Ascidia saccula, Kott, 2006

Kott, Patricia, 2006, Observations on non-didemnid ascidians from Australian waters (1), Journal of Natural History 40 (3 - 4), pp. 169-234: 208-210

publication ID 10.1080/00222930600621601

persistent identifier

treatment provided by


scientific name

Ascidia saccula

sp. nov.

Ascidia saccula   sp. nov.

( Figure 7A–D View Figure 7 )


Type locality. Tasmania (Bellerive Bluff, Derwent River estuary, 6 m low reef, coll. Aquenal L. K. Lyell, R. B. Mawby, and K. O. Redburn, holotype QM G308839; paratype QM G308828)   .


In life, the specimens are more or less ovoid, to about 4 cm long, with a terminal branchial aperture and sessile atrial aperture one-third to half of the body length along the dorsum. In preservative they are dorso-ventrally flattened. The test is firm and translucent with seven lobes around the branchial aperture and six around the almost sessile atrial aperture. Small, pointed papillae are on the outside of these lobes. About 20 branchial tentacles are well separated from one another in a single circle at the base of the branchial siphon. The prebranchial area is narrow and a large dorsal tubercle with a U-shaped slit fills a shallow peritubercular V at the anterior end of the ribbed dorsal lamina, which is a double membrane in its anterior half. The horns of the slit on the dorsal tubercle are both rolled inwards. The dorsal ganglion is beneath and slightly behind the dorsal tubercle. About four stigmata are in each mesh and papillae are at the junctions of the internal longitudinal branchial vessels and the transverse vessels. The gut forms a double loop. The descending limb forming the inner curve of the secondary loop is filled with an accumulation of mud. Gonads are obscured by the mud-filled gut.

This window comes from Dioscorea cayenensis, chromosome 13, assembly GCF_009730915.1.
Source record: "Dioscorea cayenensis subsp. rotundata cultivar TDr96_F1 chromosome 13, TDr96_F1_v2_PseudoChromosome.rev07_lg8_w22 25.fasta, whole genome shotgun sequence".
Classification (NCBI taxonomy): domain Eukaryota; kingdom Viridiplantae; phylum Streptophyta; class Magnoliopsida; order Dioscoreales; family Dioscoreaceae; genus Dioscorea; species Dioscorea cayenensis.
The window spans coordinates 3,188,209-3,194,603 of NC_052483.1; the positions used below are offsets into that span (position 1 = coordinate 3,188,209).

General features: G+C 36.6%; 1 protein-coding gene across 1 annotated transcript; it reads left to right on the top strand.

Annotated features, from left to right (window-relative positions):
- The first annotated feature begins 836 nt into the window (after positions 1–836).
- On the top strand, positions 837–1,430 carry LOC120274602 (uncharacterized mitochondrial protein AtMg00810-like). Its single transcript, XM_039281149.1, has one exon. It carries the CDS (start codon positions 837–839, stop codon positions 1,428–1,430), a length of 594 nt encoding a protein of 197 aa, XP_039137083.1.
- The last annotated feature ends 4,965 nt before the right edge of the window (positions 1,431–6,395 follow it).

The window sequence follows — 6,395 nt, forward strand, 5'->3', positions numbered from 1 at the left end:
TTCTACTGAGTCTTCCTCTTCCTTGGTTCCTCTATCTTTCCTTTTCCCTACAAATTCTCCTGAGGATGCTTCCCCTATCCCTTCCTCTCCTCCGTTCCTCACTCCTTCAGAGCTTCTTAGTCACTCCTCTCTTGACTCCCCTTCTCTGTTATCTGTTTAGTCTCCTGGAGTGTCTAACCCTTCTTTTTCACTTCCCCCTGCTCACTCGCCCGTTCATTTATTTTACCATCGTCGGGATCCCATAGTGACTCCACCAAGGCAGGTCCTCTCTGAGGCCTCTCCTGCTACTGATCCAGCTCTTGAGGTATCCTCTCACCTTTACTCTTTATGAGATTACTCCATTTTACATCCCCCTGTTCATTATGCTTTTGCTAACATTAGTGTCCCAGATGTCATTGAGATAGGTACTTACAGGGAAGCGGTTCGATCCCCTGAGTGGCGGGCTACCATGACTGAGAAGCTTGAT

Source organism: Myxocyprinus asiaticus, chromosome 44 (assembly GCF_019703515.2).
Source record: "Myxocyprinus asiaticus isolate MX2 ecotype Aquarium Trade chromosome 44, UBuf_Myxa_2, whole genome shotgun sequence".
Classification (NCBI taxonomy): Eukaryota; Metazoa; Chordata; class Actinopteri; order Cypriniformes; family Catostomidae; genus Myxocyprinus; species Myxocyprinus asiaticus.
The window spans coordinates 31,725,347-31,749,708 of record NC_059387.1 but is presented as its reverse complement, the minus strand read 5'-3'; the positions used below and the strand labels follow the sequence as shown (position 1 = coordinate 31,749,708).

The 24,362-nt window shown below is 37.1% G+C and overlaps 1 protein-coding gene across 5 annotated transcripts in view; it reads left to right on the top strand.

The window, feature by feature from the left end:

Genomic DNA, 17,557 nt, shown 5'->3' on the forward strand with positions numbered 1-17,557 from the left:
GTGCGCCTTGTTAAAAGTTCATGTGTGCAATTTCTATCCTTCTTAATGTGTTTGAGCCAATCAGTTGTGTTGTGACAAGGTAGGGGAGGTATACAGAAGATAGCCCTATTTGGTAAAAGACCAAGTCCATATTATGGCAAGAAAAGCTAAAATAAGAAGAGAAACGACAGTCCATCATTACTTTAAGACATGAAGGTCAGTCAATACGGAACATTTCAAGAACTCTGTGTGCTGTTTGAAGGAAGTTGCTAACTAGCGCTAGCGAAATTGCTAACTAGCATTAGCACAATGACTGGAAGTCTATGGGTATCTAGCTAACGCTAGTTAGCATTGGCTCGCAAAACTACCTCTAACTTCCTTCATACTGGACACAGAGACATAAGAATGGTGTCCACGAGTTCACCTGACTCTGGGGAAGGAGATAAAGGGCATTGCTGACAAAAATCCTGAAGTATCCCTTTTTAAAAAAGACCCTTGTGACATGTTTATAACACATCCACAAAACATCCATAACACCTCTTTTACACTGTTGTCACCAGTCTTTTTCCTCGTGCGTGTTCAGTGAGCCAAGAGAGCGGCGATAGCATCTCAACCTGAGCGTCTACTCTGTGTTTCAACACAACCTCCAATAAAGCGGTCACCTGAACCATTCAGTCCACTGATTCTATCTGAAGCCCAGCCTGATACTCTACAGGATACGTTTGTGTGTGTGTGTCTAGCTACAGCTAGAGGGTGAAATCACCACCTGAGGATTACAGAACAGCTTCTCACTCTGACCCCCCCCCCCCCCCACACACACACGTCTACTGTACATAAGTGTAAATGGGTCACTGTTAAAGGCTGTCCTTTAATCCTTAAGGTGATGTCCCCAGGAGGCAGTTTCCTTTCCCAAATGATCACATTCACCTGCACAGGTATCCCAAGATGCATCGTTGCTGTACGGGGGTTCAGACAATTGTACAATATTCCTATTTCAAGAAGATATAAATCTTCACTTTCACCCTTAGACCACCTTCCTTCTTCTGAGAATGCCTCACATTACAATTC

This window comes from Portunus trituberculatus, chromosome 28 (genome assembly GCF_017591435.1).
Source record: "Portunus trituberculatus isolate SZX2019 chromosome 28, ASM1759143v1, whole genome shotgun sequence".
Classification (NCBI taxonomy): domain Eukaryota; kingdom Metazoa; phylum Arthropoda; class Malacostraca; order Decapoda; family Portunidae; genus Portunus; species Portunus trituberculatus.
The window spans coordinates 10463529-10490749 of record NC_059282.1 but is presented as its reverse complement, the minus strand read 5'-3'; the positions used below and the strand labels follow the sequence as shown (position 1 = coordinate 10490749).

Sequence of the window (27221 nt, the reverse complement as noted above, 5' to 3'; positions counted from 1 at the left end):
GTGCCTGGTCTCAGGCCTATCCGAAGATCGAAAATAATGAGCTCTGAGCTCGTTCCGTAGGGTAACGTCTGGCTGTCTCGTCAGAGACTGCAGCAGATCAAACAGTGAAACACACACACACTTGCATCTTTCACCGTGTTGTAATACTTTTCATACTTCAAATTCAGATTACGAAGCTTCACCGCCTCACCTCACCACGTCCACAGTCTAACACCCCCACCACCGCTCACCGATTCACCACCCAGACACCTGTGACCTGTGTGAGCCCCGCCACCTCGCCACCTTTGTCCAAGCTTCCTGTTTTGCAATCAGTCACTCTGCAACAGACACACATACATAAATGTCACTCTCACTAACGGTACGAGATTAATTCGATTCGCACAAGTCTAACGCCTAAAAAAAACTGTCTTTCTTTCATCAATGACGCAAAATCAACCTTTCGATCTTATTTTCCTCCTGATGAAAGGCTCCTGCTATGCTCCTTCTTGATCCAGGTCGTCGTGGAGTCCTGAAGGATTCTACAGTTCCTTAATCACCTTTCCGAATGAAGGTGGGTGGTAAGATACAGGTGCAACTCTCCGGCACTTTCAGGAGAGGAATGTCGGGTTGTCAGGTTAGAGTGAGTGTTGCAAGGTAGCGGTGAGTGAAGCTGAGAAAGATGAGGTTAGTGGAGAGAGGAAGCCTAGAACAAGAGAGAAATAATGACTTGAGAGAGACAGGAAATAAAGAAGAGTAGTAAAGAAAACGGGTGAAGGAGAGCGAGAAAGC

The species has much in common with others that accumulate mud in the gut, namely A. challengeri   , A. sydneyensis   , and A. thompsoni   (Table IV). These species all have a translucent test, and all except A. sydneyensis   have a mesh of muscles on the right side of the body and a relatively simple U-shaped slit on the dorsal tubercle. All except A. thompsoni   have the dorsal ganglion close to the dorsal tubercle and lack a postero-dorsal bend of the distal part of the rectum. Ascidia thompsoni   also has more branchial tentacles (about 100) than the present species. The species most closely related to the present one is the Antarctic A. challengeri   which is distinguished only by its more numerous stigmata in each mesh and the arrangement of the branchial tentacles, which are in two circles in the prebranchial area and connected to an oral flange at the base of the branchial siphon by a thin vertical ridge in the pharyngeal lining.

The present specimens have small black spherical bodies in the body wall although they seem not to be related to the colour of living specimens.


Departamento de Geologia, Universidad de Chile


Queensland Museum